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What are top of mind farm safety issues? GrainGrowers members have their say

by Grain Central, 24 July 2017

AS part of National Farm Safety Week, GrainGrowers asked members of its National Policy Group what they as grain growers believed were the top of mind issues for farm safety in the grains industry.

Colin Nicholl

Western Australian grower, Colin Nicholl, Hyden, would like to make sure growers are aware of their obligations and set Workplace Health and Safety policies for their farm businesses which include everyone in the company “from the directors down” and keep detailed Workplace Health and Safety farm records in the case of accidents.

“On our farm we hired a farm safety consultant who took us through an audit of potential safety hazards and the ways to tackle them. Consultants are not cheap but you don’t necessarily have to achieve everything in six months and their advice is useful in setting up a plan and an overall philosophy of work on the farm,” he said.

“Farmers need to aim for a zero accident workplace by implementing safe work practices. They must be especially vigilant in the busy seasons to avoid lapses in concentration.

“It is vitally important that farmers have accurate written details of any accidents and what was done afterwards in terms of correcting the safety issue and in taking care of the people involved. It would be a tragedy if a genuine accident was compounded by legal action and the closure of a business because proper processes were not followed.”

Victorian farmer, Cam Parker, Boort, is keen to ensure the industry remains focussed on spray operator safety and agricultural chemical handling.

Cam Parker

Mr Parker urges spray operators not to become complacent about handling any chemical and to ensure they are up to speed on chemical handling training, and the use of correct Personal Protective Equipment (PPE).

“Agricultural chemicals are important tools and Australian farmers are careful with their application. Chemicals these days are too expensive not to be used correctly and on the advice of agronomists. Farmers are workers like others in the community with families dependent on them. They are also Australian consumers and eat the food they grow,” he said.

“Agricultural chemicals play an important role in ensuring we can meet biosecurity and quality standards of our contracts with customers domestically and overseas. Strict market access requirement are in place and through careful use farmers ensure they comply with the correct Maximum Residue Limits for domestic and export customers.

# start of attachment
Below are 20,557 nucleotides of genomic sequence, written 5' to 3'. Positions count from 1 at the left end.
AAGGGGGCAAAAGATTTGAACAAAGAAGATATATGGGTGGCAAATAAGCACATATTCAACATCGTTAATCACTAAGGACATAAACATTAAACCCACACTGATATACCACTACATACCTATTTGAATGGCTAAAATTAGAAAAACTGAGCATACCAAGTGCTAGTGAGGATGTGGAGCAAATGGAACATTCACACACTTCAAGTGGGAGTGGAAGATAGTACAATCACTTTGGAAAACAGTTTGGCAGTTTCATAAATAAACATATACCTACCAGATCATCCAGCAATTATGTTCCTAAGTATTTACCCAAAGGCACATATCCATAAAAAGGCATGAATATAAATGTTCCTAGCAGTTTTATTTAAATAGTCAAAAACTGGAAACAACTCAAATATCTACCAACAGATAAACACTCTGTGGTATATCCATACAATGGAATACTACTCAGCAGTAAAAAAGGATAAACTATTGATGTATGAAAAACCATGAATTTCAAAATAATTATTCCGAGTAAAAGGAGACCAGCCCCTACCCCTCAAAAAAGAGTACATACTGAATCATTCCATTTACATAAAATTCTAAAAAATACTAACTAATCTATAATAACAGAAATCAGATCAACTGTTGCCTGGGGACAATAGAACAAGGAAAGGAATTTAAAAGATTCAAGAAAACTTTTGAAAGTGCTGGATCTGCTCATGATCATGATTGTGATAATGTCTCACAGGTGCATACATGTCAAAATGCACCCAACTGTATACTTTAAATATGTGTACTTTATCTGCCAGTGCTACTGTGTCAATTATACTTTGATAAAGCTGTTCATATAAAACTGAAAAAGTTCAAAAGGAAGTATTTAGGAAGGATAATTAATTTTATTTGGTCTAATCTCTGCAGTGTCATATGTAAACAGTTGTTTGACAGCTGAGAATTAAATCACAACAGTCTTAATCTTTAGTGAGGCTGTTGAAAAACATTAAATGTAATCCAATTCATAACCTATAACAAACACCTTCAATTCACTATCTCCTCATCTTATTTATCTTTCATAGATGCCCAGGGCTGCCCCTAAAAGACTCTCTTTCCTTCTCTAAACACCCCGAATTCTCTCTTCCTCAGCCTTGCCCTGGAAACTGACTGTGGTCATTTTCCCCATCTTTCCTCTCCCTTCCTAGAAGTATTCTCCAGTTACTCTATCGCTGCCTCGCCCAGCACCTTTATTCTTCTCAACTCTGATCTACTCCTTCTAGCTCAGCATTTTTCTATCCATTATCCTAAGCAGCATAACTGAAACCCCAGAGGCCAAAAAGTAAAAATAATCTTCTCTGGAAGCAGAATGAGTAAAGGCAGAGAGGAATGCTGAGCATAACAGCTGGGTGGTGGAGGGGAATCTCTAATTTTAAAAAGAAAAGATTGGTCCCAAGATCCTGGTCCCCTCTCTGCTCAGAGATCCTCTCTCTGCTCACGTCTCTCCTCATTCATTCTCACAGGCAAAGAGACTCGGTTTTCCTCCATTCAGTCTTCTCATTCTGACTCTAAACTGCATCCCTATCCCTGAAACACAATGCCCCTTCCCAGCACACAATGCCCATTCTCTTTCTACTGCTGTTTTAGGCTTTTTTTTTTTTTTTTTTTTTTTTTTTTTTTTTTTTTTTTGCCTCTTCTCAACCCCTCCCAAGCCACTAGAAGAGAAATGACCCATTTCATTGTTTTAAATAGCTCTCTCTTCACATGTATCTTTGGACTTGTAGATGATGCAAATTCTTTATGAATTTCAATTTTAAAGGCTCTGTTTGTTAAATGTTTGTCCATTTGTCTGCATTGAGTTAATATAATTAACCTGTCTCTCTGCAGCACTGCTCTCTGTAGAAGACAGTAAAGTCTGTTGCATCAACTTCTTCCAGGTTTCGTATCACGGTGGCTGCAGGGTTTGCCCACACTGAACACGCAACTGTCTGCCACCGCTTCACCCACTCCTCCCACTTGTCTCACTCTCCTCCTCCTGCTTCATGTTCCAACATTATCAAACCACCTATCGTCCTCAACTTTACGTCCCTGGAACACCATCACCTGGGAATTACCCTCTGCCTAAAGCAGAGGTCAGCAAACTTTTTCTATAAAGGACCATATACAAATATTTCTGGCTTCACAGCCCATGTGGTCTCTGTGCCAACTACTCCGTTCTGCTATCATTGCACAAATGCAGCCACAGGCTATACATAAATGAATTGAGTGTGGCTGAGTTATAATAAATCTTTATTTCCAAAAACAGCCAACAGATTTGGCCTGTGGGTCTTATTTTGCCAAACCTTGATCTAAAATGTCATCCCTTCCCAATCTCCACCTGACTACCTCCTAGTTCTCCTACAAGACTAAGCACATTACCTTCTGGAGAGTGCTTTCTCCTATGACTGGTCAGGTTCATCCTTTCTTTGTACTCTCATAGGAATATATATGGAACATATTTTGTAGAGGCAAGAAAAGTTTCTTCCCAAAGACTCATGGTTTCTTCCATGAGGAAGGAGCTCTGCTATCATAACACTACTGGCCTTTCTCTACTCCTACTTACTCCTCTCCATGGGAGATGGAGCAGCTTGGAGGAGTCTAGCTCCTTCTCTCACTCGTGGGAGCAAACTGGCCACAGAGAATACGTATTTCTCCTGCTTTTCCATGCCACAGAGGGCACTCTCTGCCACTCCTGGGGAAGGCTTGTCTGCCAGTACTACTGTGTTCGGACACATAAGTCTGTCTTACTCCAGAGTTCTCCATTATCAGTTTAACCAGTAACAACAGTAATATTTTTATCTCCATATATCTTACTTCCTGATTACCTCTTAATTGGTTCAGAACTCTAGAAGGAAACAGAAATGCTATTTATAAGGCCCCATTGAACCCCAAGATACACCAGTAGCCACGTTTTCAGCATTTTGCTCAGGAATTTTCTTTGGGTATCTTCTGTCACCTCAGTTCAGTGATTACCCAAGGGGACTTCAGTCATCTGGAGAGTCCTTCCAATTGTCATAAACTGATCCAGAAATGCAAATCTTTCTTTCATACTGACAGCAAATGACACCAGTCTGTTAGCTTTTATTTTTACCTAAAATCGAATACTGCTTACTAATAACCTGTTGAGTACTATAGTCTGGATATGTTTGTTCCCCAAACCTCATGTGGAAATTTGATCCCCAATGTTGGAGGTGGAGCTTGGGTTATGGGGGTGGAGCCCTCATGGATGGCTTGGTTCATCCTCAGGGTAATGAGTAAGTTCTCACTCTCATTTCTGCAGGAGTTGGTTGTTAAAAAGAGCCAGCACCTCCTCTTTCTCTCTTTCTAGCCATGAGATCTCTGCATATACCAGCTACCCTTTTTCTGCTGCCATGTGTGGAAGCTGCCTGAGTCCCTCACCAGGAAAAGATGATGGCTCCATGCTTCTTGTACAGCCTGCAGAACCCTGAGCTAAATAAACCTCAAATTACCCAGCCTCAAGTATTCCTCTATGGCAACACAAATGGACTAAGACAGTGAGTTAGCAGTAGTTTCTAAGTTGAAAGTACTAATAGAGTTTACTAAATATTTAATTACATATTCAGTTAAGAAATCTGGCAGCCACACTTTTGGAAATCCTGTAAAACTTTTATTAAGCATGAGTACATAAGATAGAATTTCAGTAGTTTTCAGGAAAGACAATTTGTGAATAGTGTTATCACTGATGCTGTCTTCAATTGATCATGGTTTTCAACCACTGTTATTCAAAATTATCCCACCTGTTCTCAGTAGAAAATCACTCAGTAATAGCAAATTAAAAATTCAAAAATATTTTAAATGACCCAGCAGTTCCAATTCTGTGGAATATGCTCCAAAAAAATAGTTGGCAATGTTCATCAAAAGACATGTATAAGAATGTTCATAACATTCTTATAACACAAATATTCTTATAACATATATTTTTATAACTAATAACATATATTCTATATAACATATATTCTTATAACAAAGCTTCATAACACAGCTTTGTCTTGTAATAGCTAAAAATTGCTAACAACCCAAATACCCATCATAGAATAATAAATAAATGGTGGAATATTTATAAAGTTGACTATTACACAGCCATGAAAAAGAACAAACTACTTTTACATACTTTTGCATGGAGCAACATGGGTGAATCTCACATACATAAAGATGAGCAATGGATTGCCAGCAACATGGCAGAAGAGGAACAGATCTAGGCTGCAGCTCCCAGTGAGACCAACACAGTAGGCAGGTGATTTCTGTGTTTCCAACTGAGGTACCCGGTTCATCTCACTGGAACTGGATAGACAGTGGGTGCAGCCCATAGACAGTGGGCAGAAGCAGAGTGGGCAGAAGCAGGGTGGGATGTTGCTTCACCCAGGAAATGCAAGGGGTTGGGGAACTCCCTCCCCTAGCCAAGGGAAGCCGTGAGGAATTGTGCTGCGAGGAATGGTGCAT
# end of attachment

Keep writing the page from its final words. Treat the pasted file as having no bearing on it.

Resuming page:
“We are often handling chemicals in bulk and cannot afford to be complacent with personal safety. Farmers can contact Farmsafe Australia to find refresher training in chemicals handling. Growers must also ensure that spray operators and other employees on their farms are properly inducted. Tools like Farmsafe Australia’s induction toolkit (View now at http://induction.farmsafe.org.au/) are useful.”

GrainGrowers Chairman and a grain farmer at Baradine, NSW, John Eastburn, said he was pleased to see augers were gradually being replaced by belt drive systems on grain farms which were much safer and less likely to cause injury to workers.

John Eastburn

However, he remained concerned about quad bikes.

“This is not just an issue for the pastoral industry. Grain growers often have quad bikes on farm whether they run livestock or not. Growers rushing to a tractor or a header in a back paddock in the harvesting or seeding season will take a quad bike if it’s available, rather than a ute because it’s so simple to jump on and take off.

“However, in my state, NSW, four people have been killed in quad bike accidents already this year. I am pleased to see the NSW Government is now offering rebates for quad bike training and helmets to all farmers in regional New South Wales (visit: http://www.safework.nsw.gov.au – quad bike safety rebates).

“Rebates are also available in Victoria: Farmers can tap into the Victorian Farmers’ Federation www.bequadsafe.com.au website to claim up to $1200 (GST exempt) in rebates on Operator Protection Devices, side-by-side (SSV) and other vehicles.

“With some basic training, by buying quad bikes with rollover bars in place or side-by-sides as an alternative, being aware of the potential risks of tipping, using a helmet – there are lighter types available now that aren’t so hot – keeping the kids off them, not speeding – we will hopefully see these tragic statistics decline.”

To learn more about quad bikes and farm vehicle safety visit: http://www.farmsafe.org.au/Quad-and-Vehicle-Safety

In 2015-2016 agriculture, made up of just 2.3 per cent of the workforce, accounted for a shocking 23 per cent of worker fatalities.

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Source: GrainGrowers

GrainGrowers became a member of Farmsafe Australia this year to assist in delivering farm safety knowledge in the grains industry.

Farmsafe Australia (www.farmsafe.org.au) is a not-for-profit national organisation that aids in coordinating efforts to address farm safety issues in Australia. The Farmsafe vision is productive Australian farms free from health and safety risk.

GrainGrowers’ National Policy Group is made up of 15 growers from three major grain growing regions in Australia – Northern, Southern and Western. It meets several times a year face-to-face and also uses teleconferences to debate the importance issues in the industry throughout the year.

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